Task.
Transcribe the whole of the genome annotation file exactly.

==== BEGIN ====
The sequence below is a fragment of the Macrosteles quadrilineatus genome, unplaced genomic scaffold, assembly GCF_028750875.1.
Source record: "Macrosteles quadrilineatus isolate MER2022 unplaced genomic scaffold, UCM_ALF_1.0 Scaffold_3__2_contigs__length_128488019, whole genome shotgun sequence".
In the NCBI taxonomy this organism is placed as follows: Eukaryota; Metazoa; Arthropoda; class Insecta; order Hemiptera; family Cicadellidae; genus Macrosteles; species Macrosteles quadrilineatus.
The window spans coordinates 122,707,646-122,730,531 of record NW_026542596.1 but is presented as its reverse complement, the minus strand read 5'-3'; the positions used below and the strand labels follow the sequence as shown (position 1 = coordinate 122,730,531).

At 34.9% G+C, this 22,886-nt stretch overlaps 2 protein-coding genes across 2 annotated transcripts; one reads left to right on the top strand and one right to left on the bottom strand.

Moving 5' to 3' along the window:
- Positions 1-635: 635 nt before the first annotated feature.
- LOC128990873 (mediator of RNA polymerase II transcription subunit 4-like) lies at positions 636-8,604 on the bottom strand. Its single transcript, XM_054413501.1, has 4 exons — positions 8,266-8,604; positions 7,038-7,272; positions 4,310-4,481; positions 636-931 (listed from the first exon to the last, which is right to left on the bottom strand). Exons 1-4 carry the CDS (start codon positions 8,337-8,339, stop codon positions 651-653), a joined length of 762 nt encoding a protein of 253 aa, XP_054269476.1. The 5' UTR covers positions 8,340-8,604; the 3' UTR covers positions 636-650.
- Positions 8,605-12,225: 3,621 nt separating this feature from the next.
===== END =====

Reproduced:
The sequence below is a fragment of the Macrosteles quadrilineatus genome, unplaced genomic scaffold, assembly GCF_028750875.1.
Source record: "Macrosteles quadrilineatus isolate MER2022 unplaced genomic scaffold, UCM_ALF_1.0 Scaffold_3__2_contigs__length_128488019, whole genome shotgun sequence".
In the NCBI taxonomy this organism is placed as follows: Eukaryota; Metazoa; Arthropoda; class Insecta; order Hemiptera; family Cicadellidae; genus Macrosteles; species Macrosteles quadrilineatus.
The window spans coordinates 122,707,646-122,730,531 of record NW_026542596.1 but is presented as its reverse complement, the minus strand read 5'-3'; the positions used below and the strand labels follow the sequence as shown (position 1 = coordinate 122,730,531).

At 34.9% G+C, this 22,886-nt stretch overlaps 2 protein-coding genes across 2 annotated transcripts; one reads left to right on the top strand and one right to left on the bottom strand.

Moving 5' to 3' along the window:
- Positions 1-635: 635 nt before the first annotated feature.
- LOC128990873 (mediator of RNA polymerase II transcription subunit 4-like) lies at positions 636-8,604 on the bottom strand. Its single transcript, XM_054413501.1, has 4 exons — positions 8,266-8,604; positions 7,038-7,272; positions 4,310-4,481; positions 636-931 (listed from the first exon to the last, which is right to left on the bottom strand). Exons 1-4 carry the CDS (start codon positions 8,337-8,339, stop codon positions 651-653), a joined length of 762 nt encoding a protein of 253 aa, XP_054269476.1. The 5' UTR covers positions 8,340-8,604; the 3' UTR covers positions 636-650.
- Positions 8,605-12,225: 3,621 nt separating this feature from the next.